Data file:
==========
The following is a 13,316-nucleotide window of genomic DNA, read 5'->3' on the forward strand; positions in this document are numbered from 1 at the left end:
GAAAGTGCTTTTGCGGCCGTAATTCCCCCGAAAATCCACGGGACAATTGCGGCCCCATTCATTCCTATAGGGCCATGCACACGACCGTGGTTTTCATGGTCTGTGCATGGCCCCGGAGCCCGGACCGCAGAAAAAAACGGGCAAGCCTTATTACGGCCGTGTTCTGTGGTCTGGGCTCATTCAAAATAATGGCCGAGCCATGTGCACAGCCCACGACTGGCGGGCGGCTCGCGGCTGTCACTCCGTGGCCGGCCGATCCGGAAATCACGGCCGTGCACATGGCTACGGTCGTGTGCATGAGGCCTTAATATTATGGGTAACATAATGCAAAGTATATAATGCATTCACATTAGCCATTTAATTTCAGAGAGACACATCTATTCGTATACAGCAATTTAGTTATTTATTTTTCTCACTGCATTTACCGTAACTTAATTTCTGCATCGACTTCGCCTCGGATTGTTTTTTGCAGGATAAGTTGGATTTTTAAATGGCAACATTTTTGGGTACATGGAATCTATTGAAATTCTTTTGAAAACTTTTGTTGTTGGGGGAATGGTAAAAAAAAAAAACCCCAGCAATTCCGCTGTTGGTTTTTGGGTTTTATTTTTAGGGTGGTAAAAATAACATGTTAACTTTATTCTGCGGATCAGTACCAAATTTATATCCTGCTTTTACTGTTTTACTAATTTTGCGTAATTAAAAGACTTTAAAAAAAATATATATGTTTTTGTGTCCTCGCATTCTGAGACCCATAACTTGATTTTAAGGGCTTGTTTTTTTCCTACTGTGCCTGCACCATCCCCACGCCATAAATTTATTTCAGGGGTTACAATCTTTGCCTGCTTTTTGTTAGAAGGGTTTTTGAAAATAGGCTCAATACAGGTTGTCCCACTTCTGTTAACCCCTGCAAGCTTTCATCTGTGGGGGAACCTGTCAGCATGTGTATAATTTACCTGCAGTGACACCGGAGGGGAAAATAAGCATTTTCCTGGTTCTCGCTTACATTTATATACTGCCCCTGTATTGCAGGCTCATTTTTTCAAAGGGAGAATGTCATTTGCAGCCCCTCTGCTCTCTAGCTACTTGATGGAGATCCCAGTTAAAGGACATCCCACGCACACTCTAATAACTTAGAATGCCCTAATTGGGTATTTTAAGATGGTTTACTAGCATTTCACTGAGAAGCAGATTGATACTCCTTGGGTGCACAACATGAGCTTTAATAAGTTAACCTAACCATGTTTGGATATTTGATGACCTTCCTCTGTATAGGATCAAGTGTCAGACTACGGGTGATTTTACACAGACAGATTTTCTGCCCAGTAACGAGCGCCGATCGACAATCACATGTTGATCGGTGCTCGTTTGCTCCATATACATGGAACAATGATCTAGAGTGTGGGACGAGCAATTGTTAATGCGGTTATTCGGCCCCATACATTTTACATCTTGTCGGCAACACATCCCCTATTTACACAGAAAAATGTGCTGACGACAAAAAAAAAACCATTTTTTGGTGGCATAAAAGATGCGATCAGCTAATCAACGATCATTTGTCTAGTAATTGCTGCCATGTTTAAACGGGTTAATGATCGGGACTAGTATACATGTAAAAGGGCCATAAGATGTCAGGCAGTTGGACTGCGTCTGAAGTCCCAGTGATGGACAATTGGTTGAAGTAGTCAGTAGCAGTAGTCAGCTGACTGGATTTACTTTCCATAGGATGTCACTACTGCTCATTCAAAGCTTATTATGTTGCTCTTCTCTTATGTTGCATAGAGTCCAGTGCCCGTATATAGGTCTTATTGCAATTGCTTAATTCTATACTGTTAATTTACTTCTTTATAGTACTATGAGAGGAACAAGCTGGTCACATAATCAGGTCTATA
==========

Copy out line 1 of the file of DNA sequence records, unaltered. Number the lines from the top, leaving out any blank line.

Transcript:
The following is a 13,316-nucleotide window of genomic DNA, read 5'->3' on the forward strand; positions in this document are numbered from 1 at the left end: